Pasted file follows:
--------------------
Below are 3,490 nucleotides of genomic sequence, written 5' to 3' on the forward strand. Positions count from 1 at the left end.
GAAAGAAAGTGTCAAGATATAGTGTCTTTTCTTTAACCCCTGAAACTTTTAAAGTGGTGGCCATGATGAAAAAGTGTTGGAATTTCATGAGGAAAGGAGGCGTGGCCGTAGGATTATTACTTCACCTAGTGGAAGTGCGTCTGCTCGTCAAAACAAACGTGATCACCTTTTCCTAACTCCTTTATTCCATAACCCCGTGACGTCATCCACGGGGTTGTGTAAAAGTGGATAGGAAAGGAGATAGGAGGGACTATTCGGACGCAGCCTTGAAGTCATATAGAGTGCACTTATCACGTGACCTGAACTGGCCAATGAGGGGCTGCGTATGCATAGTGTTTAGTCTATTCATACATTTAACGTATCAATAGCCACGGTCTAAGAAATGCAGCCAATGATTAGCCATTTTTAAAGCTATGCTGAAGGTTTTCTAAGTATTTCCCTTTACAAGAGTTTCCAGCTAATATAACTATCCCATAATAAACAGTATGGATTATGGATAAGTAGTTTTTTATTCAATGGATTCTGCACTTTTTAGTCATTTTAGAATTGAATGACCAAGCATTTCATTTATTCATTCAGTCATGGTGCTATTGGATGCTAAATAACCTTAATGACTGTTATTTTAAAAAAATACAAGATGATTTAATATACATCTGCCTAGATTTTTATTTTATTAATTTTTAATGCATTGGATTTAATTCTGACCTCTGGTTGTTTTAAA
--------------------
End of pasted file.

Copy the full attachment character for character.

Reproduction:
Below are 3,490 nucleotides of genomic sequence, written 5' to 3' on the forward strand. Positions count from 1 at the left end.
GAAAGAAAGTGTCAAGATATAGTGTCTTTTCTTTAACCCCTGAAACTTTTAAAGTGGTGGCCATGATGAAAAAGTGTTGGAATTTCATGAGGAAAGGAGGCGTGGCCGTAGGATTATTACTTCACCTAGTGGAAGTGCGTCTGCTCGTCAAAACAAACGTGATCACCTTTTCCTAACTCCTTTATTCCATAACCCCGTGACGTCATCCACGGGGTTGTGTAAAAGTGGATAGGAAAGGAGATAGGAGGGACTATTCGGACGCAGCCTTGAAGTCATATAGAGTGCACTTATCACGTGACCTGAACTGGCCAATGAGGGGCTGCGTATGCATAGTGTTTAGTCTATTCATACATTTAACGTATCAATAGCCACGGTCTAAGAAATGCAGCCAATGATTAGCCATTTTTAAAGCTATGCTGAAGGTTTTCTAAGTATTTCCCTTTACAAGAGTTTCCAGCTAATATAACTATCCCATAATAAACAGTATGGATTATGGATAAGTAGTTTTTTATTCAATGGATTCTGCACTTTTTAGTCATTTTAGAATTGAATGACCAAGCATTTCATTTATTCATTCAGTCATGGTGCTATTGGATGCTAAATAACCTTAATGACTGTTATTTTAAAAAAATACAAGATGATTTAATATACATCTGCCTAGATTTTTATTTTATTAATTTTTAATGCATTGGATTTAATTCTGACCTCTGGTTGTTTTAAA